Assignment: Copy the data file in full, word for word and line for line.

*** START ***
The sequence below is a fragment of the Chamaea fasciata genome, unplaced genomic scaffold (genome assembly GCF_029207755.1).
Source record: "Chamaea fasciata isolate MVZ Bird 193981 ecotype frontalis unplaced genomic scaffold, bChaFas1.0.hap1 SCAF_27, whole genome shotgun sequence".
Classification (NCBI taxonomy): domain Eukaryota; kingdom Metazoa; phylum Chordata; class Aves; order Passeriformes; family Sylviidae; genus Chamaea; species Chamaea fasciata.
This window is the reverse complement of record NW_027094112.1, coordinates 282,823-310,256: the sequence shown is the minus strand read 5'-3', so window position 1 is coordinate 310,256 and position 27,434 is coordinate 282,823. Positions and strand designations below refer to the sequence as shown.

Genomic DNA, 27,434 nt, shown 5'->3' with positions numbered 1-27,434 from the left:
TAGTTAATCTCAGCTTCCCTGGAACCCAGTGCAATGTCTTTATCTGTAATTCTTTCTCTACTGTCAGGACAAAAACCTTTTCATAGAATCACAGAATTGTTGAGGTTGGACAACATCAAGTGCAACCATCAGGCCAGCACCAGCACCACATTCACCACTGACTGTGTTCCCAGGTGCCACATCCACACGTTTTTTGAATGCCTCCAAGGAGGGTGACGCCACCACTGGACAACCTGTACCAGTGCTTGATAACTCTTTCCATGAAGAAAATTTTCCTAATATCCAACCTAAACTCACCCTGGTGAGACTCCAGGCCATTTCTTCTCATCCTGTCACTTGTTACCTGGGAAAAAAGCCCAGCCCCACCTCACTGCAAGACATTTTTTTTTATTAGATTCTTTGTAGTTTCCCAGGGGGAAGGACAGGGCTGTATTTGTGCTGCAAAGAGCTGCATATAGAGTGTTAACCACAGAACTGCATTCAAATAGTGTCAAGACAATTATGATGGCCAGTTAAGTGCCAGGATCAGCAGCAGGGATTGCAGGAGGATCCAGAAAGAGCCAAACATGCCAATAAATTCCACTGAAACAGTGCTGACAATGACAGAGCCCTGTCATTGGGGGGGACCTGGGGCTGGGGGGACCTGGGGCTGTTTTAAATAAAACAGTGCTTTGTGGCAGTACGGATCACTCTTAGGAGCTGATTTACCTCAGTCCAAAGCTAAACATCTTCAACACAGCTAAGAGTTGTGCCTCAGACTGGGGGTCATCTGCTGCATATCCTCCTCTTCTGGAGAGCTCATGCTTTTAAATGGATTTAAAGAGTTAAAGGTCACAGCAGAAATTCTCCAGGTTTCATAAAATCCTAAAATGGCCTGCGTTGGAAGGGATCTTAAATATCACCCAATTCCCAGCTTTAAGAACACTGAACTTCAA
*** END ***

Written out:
The sequence below is a fragment of the Chamaea fasciata genome, unplaced genomic scaffold (genome assembly GCF_029207755.1).
Source record: "Chamaea fasciata isolate MVZ Bird 193981 ecotype frontalis unplaced genomic scaffold, bChaFas1.0.hap1 SCAF_27, whole genome shotgun sequence".
Classification (NCBI taxonomy): domain Eukaryota; kingdom Metazoa; phylum Chordata; class Aves; order Passeriformes; family Sylviidae; genus Chamaea; species Chamaea fasciata.
This window is the reverse complement of record NW_027094112.1, coordinates 282,823-310,256: the sequence shown is the minus strand read 5'-3', so window position 1 is coordinate 310,256 and position 27,434 is coordinate 282,823. Positions and strand designations below refer to the sequence as shown.

Genomic DNA, 27,434 nt, shown 5'->3' with positions numbered 1-27,434 from the left:
TAGTTAATCTCAGCTTCCCTGGAACCCAGTGCAATGTCTTTATCTGTAATTCTTTCTCTACTGTCAGGACAAAAACCTTTTCATAGAATCACAGAATTGTTGAGGTTGGACAACATCAAGTGCAACCATCAGGCCAGCACCAGCACCACATTCACCACTGACTGTGTTCCCAGGTGCCACATCCACACGTTTTTTGAATGCCTCCAAGGAGGGTGACGCCACCACTGGACAACCTGTACCAGTGCTTGATAACTCTTTCCATGAAGAAAATTTTCCTAATATCCAACCTAAACTCACCCTGGTGAGACTCCAGGCCATTTCTTCTCATCCTGTCACTTGTTACCTGGGAAAAAAGCCCAGCCCCACCTCACTGCAAGACATTTTTTTTTATTAGATTCTTTGTAGTTTCCCAGGGGGAAGGACAGGGCTGTATTTGTGCTGCAAAGAGCTGCATATAGAGTGTTAACCACAGAACTGCATTCAAATAGTGTCAAGACAATTATGATGGCCAGTTAAGTGCCAGGATCAGCAGCAGGGATTGCAGGAGGATCCAGAAAGAGCCAAACATGCCAATAAATTCCACTGAAACAGTGCTGACAATGACAGAGCCCTGTCATTGGGGGGGACCTGGGGCTGGGGGGACCTGGGGCTGTTTTAAATAAAACAGTGCTTTGTGGCAGTACGGATCACTCTTAGGAGCTGATTTACCTCAGTCCAAAGCTAAACATCTTCAACACAGCTAAGAGTTGTGCCTCAGACTGGGGGTCATCTGCTGCATATCCTCCTCTTCTGGAGAGCTCATGCTTTTAAATGGATTTAAAGAGTTAAAGGTCACAGCAGAAATTCTCCAGGTTTCATAAAATCCTAAAATGGCCTGCGTTGGAAGGGATCTTAAATATCACCCAATTCCCAGCTTTAAGAACACTGAACTTCAA